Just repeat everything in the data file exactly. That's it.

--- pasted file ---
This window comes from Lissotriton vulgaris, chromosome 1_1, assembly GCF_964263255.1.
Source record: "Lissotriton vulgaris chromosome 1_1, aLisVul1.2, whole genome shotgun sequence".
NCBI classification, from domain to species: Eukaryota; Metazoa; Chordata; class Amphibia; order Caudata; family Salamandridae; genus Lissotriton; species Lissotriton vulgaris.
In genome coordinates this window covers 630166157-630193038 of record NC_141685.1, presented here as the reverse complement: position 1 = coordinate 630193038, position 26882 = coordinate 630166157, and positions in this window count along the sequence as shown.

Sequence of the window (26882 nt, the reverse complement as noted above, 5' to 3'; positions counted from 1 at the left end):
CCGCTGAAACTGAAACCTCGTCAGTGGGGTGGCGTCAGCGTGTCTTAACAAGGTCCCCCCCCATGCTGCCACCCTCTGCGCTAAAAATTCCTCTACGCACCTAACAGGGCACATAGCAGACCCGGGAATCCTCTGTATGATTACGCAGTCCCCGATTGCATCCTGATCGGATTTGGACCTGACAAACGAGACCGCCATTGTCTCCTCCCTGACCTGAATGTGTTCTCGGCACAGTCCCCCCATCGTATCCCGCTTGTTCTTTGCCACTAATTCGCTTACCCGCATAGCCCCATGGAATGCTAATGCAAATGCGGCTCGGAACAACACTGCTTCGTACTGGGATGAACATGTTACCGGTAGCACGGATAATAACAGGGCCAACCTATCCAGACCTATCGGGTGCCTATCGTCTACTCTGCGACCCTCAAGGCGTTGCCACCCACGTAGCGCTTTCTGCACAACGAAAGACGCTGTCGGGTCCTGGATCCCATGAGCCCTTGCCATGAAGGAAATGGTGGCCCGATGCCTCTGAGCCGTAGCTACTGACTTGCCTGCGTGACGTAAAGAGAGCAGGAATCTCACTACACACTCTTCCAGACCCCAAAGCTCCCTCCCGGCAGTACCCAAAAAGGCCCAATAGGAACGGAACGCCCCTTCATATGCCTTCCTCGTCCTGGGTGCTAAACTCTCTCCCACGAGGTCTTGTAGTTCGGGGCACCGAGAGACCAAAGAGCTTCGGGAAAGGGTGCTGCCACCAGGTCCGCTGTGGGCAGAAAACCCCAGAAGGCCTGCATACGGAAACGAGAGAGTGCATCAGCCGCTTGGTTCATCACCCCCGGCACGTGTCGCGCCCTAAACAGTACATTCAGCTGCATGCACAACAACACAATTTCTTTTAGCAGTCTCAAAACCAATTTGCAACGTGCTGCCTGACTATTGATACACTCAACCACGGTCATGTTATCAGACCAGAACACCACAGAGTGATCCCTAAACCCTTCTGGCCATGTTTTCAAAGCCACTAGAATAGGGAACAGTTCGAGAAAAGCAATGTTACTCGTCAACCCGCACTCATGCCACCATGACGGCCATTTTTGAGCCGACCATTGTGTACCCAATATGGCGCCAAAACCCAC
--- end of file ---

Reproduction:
This window comes from Lissotriton vulgaris, chromosome 1_1, assembly GCF_964263255.1.
Source record: "Lissotriton vulgaris chromosome 1_1, aLisVul1.2, whole genome shotgun sequence".
NCBI classification, from domain to species: Eukaryota; Metazoa; Chordata; class Amphibia; order Caudata; family Salamandridae; genus Lissotriton; species Lissotriton vulgaris.
In genome coordinates this window covers 630166157-630193038 of record NC_141685.1, presented here as the reverse complement: position 1 = coordinate 630193038, position 26882 = coordinate 630166157, and positions in this window count along the sequence as shown.

Sequence of the window (26882 nt, the reverse complement as noted above, 5' to 3'; positions counted from 1 at the left end):
CCGCTGAAACTGAAACCTCGTCAGTGGGGTGGCGTCAGCGTGTCTTAACAAGGTCCCCCCCCATGCTGCCACCCTCTGCGCTAAAAATTCCTCTACGCACCTAACAGGGCACATAGCAGACCCGGGAATCCTCTGTATGATTACGCAGTCCCCGATTGCATCCTGATCGGATTTGGACCTGACAAACGAGACCGCCATTGTCTCCTCCCTGACCTGAATGTGTTCTCGGCACAGTCCCCCCATCGTATCCCGCTTGTTCTTTGCCACTAATTCGCTTACCCGCATAGCCCCATGGAATGCTAATGCAAATGCGGCTCGGAACAACACTGCTTCGTACTGGGATGAACATGTTACCGGTAGCACGGATAATAACAGGGCCAACCTATCCAGACCTATCGGGTGCCTATCGTCTACTCTGCGACCCTCAAGGCGTTGCCACCCACGTAGCGCTTTCTGCACAACGAAAGACGCTGTCGGGTCCTGGATCCCATGAGCCCTTGCCATGAAGGAAATGGTGGCCCGATGCCTCTGAGCCGTAGCTACTGACTTGCCTGCGTGACGTAAAGAGAGCAGGAATCTCACTACACACTCTTCCAGACCCCAAAGCTCCCTCCCGGCAGTACCCAAAAAGGCCCAATAGGAACGGAACGCCCCTTCATATGCCTTCCTCGTCCTGGGTGCTAAACTCTCTCCCACGAGGTCTTGTAGTTCGGGGCACCGAGAGACCAAAGAGCTTCGGGAAAGGGTGCTGCCACCAGGTCCGCTGTGGGCAGAAAACCCCAGAAGGCCTGCATACGGAAACGAGAGAGTGCATCAGCCGCTTGGTTCATCACCCCCGGCACGTGTCGCGCCCTAAACAGTACATTCAGCTGCATGCACAACAACACAATTTCTTTTAGCAGTCTCAAAACCAATTTGCAACGTGCTGCCTGACTATTGATACACTCAACCACGGTCATGTTATCAGACCAGAACACCACAGAGTGATCCCTAAACCCTTCTGGCCATGTTTTCAAAGCCACTAGAATAGGGAACAGTTCGAGAAAAGCAATGTTACTCGTCAACCCGCACTCATGCCACCATGACGGCCATTTTTGAGCCGACCATTGTGTACCCAATATGGCGCCAAAACCCAC